I started writing this blog when I was a few months shy of 18 years old. Since I’m now twice as old as I was when I started, I thought I’d take some time to reflect on advice I wish I could have given my younger self.
1. You’ll have more dating success if you strive to be relaxed rather than confident.
Most dating advice for young men is terrible. One of the most misunderstood is the recommendation to “act confident.” Pretending to be confident when you’re not usually makes you look like a jerk or a buffoon. In contrast, genuinely confident people tend to be relaxed.
2. Make friends with the exchange students.
People who deliberately choose to live abroad for a year are more interesting, on average, than those who are closed to such experiences. Exchange students also tend to be looking to make friends. (This also is a good way to get more opportunities to apply lesson #3.)
3. Say yes to invitations to visit a friend in their home country whenever possible.
Being shown around by a local is vastly better than being a tourist. This is doubly true if you make friends with people from non-touristy places.
4. Learn how to cook.
I spent too many years eating terrible food because I didn’t know how to make good meals. The remedy is to find recipes online and follow them to the letter. Eventually you can improvise once you’ve learned the basics.
5. Optimize for experience, not grades, in college.
My biggest mistake in university was choosing to take classes in English, not French, during my year abroad. I was worried I wouldn’t keep up academically, so I chose the easier option. I didn’t realize I was also missing out on the best way to learn the language.
6. Go to more parties, but drink less.
Drinking has strongly diminishing returns for enjoyment, and hangovers are not fun. Thus, if you’re going to partake, pick a strict cutoff and stop when you hit that amount. You’ll enjoy more parties with fewer headaches.
7. Learn to separate challenging situations from toxic ones, and don’t feel guilty abandoning the latter.
You won’t regret sticking to hard challenges, but you’ll regret burning yourself out in situations where your values don’t align with what you’re being asked to work on.
8. Learn to recognize assholes and refuse to deal with them.
Assholes often seem cool, successful or important. In the short term, it often feels like you should just put up with their personalities to further your goals. But in the long-term, you’ll almost always regret not cutting them loose sooner.
9. Never date a person you wouldn’t also be friends with.
It’s easy to overlook personality differences when enthralled by a person’s more superficial characteristics. But those relationships rarely work out. My wife and I, who have now been together for nine years, were just friends for eight years before that.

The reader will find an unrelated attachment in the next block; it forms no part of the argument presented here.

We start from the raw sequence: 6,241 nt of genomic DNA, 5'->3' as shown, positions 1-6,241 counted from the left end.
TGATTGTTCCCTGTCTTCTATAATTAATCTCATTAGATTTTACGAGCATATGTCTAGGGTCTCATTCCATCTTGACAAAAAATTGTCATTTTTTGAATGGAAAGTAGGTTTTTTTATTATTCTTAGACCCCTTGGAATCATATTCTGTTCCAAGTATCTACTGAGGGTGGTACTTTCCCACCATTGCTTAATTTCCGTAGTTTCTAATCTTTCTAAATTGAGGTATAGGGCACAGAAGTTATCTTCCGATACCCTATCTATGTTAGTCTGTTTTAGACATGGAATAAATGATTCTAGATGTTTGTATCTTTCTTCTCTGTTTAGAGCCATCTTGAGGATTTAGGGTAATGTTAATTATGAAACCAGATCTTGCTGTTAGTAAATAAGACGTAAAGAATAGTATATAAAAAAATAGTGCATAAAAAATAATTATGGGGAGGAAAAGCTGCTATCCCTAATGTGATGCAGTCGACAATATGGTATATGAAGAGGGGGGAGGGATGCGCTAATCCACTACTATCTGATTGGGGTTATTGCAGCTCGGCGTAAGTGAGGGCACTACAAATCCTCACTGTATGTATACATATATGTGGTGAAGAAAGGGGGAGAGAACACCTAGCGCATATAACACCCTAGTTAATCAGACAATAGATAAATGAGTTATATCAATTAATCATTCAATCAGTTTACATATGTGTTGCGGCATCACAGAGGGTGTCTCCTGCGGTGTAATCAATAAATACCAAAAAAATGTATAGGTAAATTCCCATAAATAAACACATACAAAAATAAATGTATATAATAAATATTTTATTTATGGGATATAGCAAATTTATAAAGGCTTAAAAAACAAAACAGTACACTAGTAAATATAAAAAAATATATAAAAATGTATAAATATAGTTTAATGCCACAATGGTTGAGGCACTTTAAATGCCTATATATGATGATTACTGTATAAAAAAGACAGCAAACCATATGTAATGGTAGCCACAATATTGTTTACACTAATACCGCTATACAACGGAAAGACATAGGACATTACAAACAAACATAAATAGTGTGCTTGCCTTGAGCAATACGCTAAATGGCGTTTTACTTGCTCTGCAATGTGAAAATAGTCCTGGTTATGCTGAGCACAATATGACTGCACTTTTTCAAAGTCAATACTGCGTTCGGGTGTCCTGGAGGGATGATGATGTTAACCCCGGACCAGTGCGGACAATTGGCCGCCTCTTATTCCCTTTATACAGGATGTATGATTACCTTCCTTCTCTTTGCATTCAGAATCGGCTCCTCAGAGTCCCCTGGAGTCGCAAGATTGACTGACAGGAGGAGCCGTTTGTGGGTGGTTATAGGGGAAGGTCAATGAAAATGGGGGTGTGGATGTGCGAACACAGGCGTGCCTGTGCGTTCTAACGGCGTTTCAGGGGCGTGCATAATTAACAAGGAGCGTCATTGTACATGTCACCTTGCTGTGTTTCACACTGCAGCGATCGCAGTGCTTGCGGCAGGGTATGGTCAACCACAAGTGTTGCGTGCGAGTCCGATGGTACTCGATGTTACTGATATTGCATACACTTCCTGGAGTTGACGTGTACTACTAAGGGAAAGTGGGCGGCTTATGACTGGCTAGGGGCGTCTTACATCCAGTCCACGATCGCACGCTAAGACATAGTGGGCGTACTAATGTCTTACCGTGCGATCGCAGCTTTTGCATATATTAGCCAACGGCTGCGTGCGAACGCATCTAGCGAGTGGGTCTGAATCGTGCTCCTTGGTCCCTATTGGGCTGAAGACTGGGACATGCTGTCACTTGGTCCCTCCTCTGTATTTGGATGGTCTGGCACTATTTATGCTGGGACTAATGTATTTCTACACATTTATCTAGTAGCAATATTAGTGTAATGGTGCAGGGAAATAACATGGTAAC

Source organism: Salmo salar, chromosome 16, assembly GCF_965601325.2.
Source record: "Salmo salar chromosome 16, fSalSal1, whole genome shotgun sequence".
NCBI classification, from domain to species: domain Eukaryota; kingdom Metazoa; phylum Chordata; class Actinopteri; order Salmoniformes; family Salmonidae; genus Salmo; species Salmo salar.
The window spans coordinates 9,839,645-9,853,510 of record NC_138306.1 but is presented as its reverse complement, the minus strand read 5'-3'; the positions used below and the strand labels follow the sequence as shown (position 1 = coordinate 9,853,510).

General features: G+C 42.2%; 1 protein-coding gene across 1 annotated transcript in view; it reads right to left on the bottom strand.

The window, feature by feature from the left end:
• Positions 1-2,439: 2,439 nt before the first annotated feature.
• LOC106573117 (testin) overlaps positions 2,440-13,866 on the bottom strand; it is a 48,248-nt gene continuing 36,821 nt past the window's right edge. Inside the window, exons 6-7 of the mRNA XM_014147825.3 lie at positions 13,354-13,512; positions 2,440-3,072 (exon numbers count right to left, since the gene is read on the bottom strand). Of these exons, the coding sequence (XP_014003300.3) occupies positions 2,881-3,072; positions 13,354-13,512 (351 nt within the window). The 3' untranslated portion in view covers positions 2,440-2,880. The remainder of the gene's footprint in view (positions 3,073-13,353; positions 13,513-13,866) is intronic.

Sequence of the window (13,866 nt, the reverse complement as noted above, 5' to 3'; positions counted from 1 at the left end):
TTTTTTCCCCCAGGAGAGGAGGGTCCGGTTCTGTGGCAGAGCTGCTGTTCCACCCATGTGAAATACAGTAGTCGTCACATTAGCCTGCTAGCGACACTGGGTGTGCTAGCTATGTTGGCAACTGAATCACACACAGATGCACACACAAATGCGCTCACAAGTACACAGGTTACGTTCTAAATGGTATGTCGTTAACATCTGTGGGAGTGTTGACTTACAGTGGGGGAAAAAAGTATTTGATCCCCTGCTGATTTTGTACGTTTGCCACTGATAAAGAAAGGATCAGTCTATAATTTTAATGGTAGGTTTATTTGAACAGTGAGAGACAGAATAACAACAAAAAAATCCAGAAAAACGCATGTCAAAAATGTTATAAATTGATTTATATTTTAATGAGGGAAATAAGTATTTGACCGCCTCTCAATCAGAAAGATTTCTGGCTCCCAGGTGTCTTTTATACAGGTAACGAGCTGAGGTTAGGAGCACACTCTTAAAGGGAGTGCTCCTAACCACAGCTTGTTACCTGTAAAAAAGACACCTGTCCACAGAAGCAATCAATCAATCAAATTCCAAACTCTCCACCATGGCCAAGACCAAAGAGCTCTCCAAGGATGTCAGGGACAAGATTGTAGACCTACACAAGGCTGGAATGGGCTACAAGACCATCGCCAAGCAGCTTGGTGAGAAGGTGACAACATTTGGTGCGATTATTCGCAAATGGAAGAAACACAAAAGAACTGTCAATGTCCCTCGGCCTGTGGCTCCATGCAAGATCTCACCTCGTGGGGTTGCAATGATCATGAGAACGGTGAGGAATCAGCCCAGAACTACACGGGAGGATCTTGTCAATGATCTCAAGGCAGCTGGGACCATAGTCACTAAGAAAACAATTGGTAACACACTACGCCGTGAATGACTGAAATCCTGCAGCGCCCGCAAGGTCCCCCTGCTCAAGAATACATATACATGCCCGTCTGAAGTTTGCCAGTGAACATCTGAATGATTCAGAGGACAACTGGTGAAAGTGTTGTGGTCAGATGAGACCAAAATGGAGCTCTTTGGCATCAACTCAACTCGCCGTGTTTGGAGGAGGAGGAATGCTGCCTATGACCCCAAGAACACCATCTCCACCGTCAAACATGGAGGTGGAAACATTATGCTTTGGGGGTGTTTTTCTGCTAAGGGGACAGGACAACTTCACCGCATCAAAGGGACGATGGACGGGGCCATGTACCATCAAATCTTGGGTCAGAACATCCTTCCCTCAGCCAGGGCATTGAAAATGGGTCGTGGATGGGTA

10. Avoid premature optimization.
When you’re young and broke, a job that pays a lot of money (to you) can be very attractive. Unfortunately, if that job doesn’t help you build skills you’ll care about when you’re middle-aged, you may be better off declining the opportunity for a lower-paying job that does. While you need money to live, resist the temptation to cash in early.
11. It’s okay to be (a little) weirder as an adult.
High school enforces an unusually high degree of conformity. In high school, even “weird” kids tend to conform to a particular clique rather than be genuinely interesting. Outside of high school, however, there are fewer penalties for being a little different, and there is more potential upside as there is a larger pool of potential friends whose interests may overlap with yours.
12. Don’t waste your electives on “easy” classes.
Depending on your major, you may only have a handful of classes that you can choose for yourself. Don’t waste these! Take interesting classes from different departments rather than the easy-A class that teaches you Microsoft Word.
13. Spend less time on your computer and more time at in-person events.
It’s even better if those events have nothing to do with your current friends or interests. Bulk-positive randomness is a powerful force, but it can’t move you if you stay inside your dorm room.
14. Ask yourself what a more extraverted version of you would do, and then do that.
Introversion is great when you’re settled into a job and family life. But when you’re young, exploring the maximum possible options for your future is important, so striving to be a more extraverted version of yourself is generally desirable.
15. Travel as much as you can.
Yes, traveling can be expensive. But you’ll never be able to travel as cheaply, or have as many interesting experiences, as you can when you’re young.
16. Press your clothes, comb your hair and wash your face.
I’ll admit my appearance has never been something I’ve thought a lot about. But getting the basics right is usually not too onerous, and they matter a lot more for how people see you than how much money you spend on your clothes or how much you work out at the gym.
17. Don’t be so dogmatic.
I’ve softened in many ways as I’ve gotten older. While youthful intensity about beliefs, goals or projects can be incredibly valuable, it can also get in the way of having new experiences. It’s better to avoid being too rigid when you don’t yet know which ideas of yours really ought to be inviolable.
18. Call your parents more often.
Since becoming a father, I’ve come to appreciate my own parents in a way that would have been difficult to understand as an eighteen-year-old. While it’s easy to get absorbed in your own new experiences of adulthood, it’s worth taking some time to keep up the relationships that have been with you all your life.
What advice would you give your younger self? Any agreements/disagreements with my list? Share your thoughts in the comments!